Power BI Deep Dive
This is the third post in our Solita’s blog series about self-service business intelligence (BI). Our first post, “Business Intelligence in the 21st century”, describes the evolution of BI for the last 20 years. This first blog introduces us to the modern BI world. More than ever, business talks about data. And although the discussions are generally dominated by big data, AI and machine learning, modern BI still has a lot to say. Thus, we aim to do a deep dive into all main BI solutions in the market. You can already find our blogpost about Tableau. Tableau is one of the leader platforms and can be considered the pioneer of the modern self-service BI.
This blogpost will focus on Power BI. We will deep into its history, functionalities, components, licensing, and more. We don’t aim to rewrite Microsoft’s own documentation. Most probably we are missing to mention specific Power BI components, features and other facts. But we aim to awaken your interest in learning about this passionate area of self-service reporting and Power BI. If this is the case, please contact us for more detailed evaluation or a demo.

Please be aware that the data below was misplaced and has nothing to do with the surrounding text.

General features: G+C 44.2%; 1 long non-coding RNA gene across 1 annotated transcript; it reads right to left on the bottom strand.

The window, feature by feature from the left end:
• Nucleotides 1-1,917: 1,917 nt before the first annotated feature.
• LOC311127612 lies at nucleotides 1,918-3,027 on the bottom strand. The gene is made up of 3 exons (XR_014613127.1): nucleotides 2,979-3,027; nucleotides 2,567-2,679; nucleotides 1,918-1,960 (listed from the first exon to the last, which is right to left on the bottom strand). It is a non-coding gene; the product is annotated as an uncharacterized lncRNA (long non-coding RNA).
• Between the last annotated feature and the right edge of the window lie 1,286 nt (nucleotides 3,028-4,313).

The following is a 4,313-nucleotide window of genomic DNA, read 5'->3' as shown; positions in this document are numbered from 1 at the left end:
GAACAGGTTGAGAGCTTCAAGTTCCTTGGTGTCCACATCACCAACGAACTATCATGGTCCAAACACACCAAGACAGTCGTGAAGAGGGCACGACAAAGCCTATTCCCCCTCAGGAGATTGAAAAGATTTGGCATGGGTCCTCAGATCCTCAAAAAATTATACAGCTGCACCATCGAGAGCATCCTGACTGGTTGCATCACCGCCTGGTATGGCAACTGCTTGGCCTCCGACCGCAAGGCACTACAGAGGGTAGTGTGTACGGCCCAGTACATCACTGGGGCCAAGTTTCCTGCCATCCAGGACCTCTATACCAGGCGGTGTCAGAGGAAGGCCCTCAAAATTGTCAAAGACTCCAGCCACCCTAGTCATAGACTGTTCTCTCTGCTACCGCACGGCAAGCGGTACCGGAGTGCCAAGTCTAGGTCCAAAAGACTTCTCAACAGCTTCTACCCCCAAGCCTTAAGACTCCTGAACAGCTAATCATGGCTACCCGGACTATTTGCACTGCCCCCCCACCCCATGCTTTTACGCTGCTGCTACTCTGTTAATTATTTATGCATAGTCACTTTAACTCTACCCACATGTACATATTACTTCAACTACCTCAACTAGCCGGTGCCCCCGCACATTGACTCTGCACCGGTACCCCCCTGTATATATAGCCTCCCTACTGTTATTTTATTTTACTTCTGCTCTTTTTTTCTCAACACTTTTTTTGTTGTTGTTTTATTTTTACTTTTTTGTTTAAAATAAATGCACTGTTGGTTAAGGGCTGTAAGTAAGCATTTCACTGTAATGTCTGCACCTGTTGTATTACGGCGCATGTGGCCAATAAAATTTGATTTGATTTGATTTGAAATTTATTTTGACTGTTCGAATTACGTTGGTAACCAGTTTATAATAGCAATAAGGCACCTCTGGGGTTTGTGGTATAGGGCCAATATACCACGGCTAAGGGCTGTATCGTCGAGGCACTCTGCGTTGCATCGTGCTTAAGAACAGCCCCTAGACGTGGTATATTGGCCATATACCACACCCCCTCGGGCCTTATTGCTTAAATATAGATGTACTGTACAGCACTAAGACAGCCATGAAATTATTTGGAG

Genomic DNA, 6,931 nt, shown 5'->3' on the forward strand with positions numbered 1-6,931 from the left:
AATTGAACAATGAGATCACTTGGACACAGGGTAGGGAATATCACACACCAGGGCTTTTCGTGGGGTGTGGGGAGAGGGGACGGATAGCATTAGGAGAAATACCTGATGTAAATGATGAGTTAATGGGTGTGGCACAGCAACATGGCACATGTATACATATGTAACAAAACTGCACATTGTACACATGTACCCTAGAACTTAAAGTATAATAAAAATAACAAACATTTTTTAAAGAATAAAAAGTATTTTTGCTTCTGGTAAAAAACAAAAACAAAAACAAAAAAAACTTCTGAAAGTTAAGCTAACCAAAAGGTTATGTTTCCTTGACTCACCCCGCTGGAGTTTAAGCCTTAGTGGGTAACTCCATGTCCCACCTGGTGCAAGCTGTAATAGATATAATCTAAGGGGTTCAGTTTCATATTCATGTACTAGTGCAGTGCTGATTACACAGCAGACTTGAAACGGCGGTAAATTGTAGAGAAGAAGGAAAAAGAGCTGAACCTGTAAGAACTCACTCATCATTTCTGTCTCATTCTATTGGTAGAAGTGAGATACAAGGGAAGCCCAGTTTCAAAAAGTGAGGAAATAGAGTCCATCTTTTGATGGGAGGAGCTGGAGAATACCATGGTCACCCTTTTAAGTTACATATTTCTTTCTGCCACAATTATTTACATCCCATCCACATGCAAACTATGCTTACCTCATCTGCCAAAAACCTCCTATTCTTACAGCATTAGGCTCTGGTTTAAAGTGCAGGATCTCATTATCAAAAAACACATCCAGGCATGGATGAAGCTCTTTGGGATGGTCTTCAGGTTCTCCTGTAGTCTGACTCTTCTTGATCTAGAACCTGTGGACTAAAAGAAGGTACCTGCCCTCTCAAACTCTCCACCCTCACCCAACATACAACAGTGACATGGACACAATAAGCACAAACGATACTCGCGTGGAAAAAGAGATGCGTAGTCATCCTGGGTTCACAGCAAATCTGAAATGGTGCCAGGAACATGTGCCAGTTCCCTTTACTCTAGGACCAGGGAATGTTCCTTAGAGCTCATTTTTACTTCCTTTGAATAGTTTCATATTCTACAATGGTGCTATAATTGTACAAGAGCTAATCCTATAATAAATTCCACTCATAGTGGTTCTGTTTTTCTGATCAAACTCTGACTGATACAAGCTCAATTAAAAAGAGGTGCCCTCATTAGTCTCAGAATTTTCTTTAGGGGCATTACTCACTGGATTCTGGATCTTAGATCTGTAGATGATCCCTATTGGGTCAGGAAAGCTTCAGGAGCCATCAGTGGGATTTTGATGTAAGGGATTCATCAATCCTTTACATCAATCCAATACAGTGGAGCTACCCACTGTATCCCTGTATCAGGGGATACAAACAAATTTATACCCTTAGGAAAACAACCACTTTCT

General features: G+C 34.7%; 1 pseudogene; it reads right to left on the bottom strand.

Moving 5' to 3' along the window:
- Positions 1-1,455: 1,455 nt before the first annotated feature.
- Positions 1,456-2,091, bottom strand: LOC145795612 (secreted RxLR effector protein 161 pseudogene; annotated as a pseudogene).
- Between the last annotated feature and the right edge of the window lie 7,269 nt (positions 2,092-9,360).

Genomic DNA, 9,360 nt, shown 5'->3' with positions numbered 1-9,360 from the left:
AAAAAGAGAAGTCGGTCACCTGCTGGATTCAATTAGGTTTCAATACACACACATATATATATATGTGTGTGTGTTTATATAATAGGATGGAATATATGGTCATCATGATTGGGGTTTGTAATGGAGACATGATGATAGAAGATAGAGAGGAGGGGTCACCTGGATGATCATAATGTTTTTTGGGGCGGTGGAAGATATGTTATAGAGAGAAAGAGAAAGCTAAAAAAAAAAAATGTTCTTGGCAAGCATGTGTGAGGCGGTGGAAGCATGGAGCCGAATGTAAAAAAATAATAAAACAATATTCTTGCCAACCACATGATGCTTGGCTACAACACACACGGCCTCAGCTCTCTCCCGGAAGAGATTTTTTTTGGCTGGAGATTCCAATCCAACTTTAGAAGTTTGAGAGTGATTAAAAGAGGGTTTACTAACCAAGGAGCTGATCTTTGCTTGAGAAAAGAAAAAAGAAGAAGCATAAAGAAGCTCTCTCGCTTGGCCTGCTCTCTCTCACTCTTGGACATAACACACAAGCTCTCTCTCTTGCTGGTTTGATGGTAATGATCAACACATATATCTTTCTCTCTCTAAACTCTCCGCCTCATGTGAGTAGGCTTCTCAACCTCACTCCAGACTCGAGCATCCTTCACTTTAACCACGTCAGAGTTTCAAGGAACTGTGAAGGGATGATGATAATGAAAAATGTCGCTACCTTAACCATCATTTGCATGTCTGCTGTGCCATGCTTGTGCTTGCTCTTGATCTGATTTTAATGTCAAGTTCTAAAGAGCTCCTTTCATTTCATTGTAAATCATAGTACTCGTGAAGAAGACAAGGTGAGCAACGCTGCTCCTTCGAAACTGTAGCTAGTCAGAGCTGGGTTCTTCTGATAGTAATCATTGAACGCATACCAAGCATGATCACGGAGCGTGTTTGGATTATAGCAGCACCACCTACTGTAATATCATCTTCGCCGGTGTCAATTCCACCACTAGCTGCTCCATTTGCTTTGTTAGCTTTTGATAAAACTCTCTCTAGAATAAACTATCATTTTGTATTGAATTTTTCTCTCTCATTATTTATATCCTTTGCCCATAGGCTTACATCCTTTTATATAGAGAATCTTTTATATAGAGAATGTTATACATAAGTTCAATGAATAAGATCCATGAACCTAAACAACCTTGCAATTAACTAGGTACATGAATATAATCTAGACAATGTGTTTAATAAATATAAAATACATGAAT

From SSRS to self-service BI
Pointing out an exact date for the launch of Power BI might be rather difficult and somewhat daring. Power BI is not a single BI tool but the combination of multiple reporting and data warehousing solutions. Most probably Power BI developers can notice the legacy from 15 years of continuous development. Thus, Power BI was born with each of those independent solutions.